Editorial: Physics "Filibuster for Democracy"
Cathy Kunkel, Princeton University
Political activist and physics major do not often go together. That is why I was mildly surprised to find myself, two days before my physics final, traveling on a bus to Washington, DC, for a political protest. We were going to set up a mock filibuster for more than 24 hours in front of the Capitol, in order to protest the 'Nuclear Option' proposed by Senate Republican leaders to eliminate the use of the filibuster in blocking judicial nominations. This was the culmination of a mock filibuster that had started more than two weeks earlier in front of the First Campus Center at Princeton University
2005 Sigma Pi Sigma Undergraduate Research Awards
Laser Cooling and Trapping of Rubidium Adams
Advisor: Dr. Ming-Tie Huang; Prepared and Submitted by: Christopher S. Hopper
A single mode diode laser system has been set up for the future study of Doppler free spectroscopy and atom cooling and trapping. Within this system, we have observed the hyperfine transitions of the 85Rb and 87Rb D2 resonance. Over the course of the next several months, we wish to further study the Doppler free spectroscopy of the Rubidium atom, achieve laser frequency stabilization and lock to a hyperfine transition, attain laser beam splitting and polarization control to prepare for trapping atoms with a magneto-optical trap (MOT), design or purchase a Rb oven, and build a second laser for hyperfine re-puming.
Chaos in a Sinusoidally Driven Resistor-Inductor-Diode Circuit and in a Driven, Damped Torsion Pendulum
Advisor: Dr. Mohammad Z. Tahar; Prepared and Submitted by: Joseph Murphy, Jeremy Hewitt, Nicholas Lefort, Justin Brown, and Kristina Fuller
We want to purchase a Torsion Pendulum that can be driven to chaos to complement our work on a chaotic resistor-inductor-diode experiment. We have preliminary results for the fractal dimension of the strange attractor of the R-L-Diode Circuit, however, our goal is to figure out what this fractal dimension is telling us about the physics of this system. We are interested in studying other chaotic systems in order to broaden our understanding for chaos, dimensionality of the strange attractor, and how that dimensionality relates on the physics of the system.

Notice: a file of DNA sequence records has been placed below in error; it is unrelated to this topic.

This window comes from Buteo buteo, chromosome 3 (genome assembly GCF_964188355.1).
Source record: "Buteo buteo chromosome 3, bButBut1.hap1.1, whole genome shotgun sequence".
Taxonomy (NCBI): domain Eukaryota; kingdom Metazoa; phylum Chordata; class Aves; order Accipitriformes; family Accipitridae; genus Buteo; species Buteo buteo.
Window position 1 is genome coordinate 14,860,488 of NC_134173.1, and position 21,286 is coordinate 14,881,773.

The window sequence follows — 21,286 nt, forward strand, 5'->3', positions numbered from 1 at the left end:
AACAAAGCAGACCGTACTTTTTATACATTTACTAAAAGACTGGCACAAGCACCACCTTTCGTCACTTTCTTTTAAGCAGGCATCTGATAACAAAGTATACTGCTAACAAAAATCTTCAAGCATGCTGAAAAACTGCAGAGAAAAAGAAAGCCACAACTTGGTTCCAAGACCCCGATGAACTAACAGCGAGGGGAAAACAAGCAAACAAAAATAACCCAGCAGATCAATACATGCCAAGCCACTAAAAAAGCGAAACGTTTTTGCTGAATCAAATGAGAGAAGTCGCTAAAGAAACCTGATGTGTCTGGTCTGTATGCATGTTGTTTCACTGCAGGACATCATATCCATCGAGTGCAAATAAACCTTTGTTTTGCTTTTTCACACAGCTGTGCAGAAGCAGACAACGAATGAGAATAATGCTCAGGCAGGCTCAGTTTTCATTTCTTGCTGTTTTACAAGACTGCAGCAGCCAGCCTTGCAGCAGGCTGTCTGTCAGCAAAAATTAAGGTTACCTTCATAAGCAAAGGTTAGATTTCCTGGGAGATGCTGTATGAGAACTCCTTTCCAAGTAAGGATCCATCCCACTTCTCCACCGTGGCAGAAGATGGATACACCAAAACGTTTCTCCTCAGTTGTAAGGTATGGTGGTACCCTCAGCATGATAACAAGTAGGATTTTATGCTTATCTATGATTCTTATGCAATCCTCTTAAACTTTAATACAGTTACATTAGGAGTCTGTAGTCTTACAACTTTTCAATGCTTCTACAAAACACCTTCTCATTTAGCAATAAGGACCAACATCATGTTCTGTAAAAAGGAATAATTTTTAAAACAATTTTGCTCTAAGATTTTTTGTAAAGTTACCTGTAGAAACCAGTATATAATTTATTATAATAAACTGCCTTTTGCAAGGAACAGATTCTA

2005 SPS National Intern Research Presentations
NOTE: Presentations are in PowerPoint format and may take a few minutes to download
Bridger Anderson, Minnesota State University of Moorhead
Matthew Hall, Coe College
Morgan Halfhill, Austin Peay State University; Rebecca Keith, Drew University
Mika McKinnon, University of California - Santa Barbara
Lindsay Windsor, Cornell University
Also of Interest
Three Outstanding Student Awards for Undergraduate Research in WYP2005
In the spirit of the 2005 World Year of Physics, SPS has selected three members for the Outstanding Student Award for Undergraduate Research. The trio will represent SPS and the United States to the 2005 International Conference of Physics Students (ICPS), August 11-18, in Coimbra, Portugal.
Present Your Research at a Professional Society Meeting
SPS holds sessions for members to present their undergraduate research at many professional society meetings around the United States each year. Both poster and oral sessions are conducted at meetings of the American Physical Society (APS), the American Association of Physics Teachers, and the American Geophysical Union, just to name a few. Travel grants are available for those who register the earliest.
You can find the meeting announcements, dates and abstract deadlines in the SPS Meetings section of the SPS national website.
SPS Summer Research Job Site Grows
Last year SPS and ComPADRE rolled out an upgraded and redesigned version of The Nucleus, the undergraduate sector of ComPADRE. The discussion forums on the site have been improved in v2.0, and you can still post resume information online and search for physics and science-related summer research jobs in the Summer Research Opportunities Section.
Last year, our jobs debate provided students with access to roughly 1,000 summer science opportunities at more than 140 research sites! We plan to have even more submissions this year, so stay tuned. ComPADRE, the physics and astronomy digital library, is part of the NSF-NSDL.